April 17, 2014

Reconsider Jesus – The First Look at the Family

MichaelSpencerToday we are going to do something a little different.  Scott Lencke had suggested that for a change of pace, readers might be interested in hearing one of the original audio Bible Studies which are among the sources used for Michael Spencer’s upcoming book: Reconsider Jesus – A fresh look at Jesus from the Gospel of Mark.  For those who would rather read the transcription, David Clark, one of 35 volunteers who helped us with process, provided the transcription you can read below. Note that this is a raw transcription. Don’t expect it to read like a book.  Expect grammatical and other errors.  However, as you are reading think about what your family’s reaction has been to your own following of Jesus. We would love to hear your stories. If you would like to be contacted when Michael Spencer’s book is available for purchase, drop us a note at michaelspencersnewbook@gmail.com.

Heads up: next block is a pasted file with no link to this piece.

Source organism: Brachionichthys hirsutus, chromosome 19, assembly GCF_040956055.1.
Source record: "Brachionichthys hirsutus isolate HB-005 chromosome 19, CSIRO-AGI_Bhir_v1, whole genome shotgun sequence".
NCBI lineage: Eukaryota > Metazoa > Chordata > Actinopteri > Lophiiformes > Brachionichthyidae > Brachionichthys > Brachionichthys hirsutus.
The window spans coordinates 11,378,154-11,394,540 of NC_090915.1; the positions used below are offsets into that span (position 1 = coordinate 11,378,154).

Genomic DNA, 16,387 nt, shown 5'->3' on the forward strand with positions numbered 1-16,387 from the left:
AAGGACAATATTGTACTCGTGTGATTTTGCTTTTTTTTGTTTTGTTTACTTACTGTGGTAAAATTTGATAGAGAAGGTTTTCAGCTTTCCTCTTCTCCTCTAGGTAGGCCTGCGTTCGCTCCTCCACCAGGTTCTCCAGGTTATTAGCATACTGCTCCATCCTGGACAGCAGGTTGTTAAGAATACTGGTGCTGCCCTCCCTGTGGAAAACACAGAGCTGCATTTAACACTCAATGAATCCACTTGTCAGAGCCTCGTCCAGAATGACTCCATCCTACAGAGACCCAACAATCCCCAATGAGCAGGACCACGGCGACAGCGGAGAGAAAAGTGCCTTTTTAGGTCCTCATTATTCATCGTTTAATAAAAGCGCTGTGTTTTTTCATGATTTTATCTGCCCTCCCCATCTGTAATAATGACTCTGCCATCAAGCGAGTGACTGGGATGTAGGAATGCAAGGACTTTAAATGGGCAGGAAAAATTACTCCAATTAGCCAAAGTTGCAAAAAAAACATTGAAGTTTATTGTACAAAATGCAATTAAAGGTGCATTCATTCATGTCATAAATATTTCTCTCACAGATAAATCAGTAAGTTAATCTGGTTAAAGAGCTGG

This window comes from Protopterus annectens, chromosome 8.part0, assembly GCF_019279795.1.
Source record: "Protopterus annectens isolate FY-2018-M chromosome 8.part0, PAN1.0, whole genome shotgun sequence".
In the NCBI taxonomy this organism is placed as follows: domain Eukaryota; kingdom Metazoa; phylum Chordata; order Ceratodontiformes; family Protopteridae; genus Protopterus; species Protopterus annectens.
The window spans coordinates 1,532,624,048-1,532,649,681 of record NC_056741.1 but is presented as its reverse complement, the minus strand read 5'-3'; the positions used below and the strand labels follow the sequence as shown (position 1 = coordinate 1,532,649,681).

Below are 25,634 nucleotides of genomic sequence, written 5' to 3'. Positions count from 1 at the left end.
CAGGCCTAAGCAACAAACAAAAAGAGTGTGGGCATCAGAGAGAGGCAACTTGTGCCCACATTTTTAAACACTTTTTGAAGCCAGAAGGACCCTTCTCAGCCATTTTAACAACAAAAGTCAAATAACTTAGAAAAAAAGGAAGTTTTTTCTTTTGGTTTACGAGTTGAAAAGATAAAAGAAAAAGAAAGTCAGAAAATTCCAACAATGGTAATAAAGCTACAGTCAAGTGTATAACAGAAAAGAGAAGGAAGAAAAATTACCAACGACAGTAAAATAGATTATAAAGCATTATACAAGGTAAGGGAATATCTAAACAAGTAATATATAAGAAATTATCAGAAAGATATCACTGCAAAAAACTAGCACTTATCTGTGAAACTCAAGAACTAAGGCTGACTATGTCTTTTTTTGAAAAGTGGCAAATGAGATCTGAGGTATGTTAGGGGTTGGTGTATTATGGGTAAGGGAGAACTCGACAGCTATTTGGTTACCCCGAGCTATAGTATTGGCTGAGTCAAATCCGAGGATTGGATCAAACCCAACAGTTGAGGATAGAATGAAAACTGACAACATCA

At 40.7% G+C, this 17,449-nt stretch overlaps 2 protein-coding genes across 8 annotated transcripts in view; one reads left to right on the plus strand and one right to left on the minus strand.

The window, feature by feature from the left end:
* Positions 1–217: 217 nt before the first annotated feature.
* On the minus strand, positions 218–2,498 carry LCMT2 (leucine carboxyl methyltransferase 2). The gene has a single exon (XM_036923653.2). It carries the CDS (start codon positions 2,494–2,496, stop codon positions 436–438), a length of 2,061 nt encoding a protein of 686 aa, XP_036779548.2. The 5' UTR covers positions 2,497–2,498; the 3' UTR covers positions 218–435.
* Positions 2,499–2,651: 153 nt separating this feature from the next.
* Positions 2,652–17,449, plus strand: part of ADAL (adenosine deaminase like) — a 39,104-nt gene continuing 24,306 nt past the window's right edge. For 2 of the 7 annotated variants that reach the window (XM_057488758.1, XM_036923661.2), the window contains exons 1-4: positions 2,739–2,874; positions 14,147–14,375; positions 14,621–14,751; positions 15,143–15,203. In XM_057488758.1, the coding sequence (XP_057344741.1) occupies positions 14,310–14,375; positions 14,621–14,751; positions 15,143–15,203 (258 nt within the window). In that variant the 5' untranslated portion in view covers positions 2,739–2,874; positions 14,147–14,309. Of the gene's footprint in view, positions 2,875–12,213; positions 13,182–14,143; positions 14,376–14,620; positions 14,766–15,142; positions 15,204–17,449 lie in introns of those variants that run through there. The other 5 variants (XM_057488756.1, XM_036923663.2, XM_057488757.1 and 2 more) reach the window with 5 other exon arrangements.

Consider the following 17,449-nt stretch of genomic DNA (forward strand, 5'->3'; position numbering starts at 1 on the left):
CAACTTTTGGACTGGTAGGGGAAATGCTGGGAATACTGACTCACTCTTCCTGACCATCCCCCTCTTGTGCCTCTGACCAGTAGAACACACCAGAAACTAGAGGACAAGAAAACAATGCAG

The First Look at the Family

Mark 3:20-21; 31-35

20 Then Jesus entered a house, and again a crowd gathered, so that he and his disciples were not even able to eat. 21 When his family heard about this, they went to take charge of him, for they said, “He is out of his mind.”…31 Then Jesus’ mother and brothers arrived. Standing outside, they sent someone in to call him. 32 A crowd was sitting around him, and they told him, “Your mother and brothers are outside looking for you.” 33 “Who are my mother and my brothers?” he asked. 34 Then he looked at those seated in a circle around him and said, “Here are my mother and my brothers! 35 Whoever does God’s will is my brother and sister and mother.”

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The transcription picks up after the Bible reading…